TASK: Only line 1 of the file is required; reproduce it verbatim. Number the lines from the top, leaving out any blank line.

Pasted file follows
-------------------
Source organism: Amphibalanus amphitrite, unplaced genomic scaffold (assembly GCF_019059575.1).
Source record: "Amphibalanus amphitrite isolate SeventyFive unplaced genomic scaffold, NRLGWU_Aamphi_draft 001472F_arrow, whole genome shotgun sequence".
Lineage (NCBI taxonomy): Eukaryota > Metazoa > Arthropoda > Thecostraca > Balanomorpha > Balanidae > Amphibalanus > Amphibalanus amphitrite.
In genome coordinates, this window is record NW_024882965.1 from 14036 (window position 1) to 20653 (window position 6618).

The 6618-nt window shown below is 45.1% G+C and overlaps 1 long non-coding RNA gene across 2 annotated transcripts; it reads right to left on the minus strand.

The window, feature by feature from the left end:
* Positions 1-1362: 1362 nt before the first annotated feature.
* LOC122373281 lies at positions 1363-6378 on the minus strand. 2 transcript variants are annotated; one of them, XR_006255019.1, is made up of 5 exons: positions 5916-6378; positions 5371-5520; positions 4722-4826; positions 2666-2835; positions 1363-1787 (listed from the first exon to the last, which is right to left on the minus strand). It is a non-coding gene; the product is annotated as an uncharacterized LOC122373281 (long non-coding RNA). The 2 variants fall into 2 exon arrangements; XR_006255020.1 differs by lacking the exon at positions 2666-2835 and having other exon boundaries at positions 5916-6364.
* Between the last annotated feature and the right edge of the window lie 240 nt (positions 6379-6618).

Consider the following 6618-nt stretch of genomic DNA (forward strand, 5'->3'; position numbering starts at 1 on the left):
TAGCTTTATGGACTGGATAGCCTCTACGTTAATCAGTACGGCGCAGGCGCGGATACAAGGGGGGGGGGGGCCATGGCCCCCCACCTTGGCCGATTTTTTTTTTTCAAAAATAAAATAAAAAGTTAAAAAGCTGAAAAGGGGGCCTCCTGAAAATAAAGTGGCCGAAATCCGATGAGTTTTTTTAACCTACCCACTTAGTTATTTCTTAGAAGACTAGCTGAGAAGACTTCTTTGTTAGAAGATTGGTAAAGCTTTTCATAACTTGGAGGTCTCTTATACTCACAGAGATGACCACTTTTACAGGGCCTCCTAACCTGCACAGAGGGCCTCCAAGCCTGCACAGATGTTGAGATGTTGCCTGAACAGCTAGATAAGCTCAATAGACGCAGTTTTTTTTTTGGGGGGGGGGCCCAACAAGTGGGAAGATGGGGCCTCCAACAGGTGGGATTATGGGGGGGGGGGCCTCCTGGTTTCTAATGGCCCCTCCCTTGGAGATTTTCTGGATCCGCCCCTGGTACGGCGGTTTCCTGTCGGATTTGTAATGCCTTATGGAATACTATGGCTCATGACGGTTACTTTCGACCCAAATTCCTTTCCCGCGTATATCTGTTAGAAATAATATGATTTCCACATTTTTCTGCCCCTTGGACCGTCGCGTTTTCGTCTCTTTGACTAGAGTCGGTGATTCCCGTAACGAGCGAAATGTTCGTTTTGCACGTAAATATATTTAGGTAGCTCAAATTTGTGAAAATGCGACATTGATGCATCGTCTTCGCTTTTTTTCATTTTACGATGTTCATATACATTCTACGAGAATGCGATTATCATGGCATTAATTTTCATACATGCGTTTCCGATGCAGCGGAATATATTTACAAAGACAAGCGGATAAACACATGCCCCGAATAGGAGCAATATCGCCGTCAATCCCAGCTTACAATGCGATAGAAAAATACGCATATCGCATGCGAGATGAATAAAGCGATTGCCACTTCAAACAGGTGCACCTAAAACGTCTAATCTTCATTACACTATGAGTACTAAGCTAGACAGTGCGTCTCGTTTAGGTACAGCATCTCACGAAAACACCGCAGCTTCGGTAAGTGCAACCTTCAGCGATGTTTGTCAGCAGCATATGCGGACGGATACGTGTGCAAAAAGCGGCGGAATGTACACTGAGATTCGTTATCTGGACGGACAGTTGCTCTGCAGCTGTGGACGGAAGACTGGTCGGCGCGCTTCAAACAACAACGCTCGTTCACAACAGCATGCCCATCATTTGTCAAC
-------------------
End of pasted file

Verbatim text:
Source organism: Amphibalanus amphitrite, unplaced genomic scaffold (assembly GCF_019059575.1).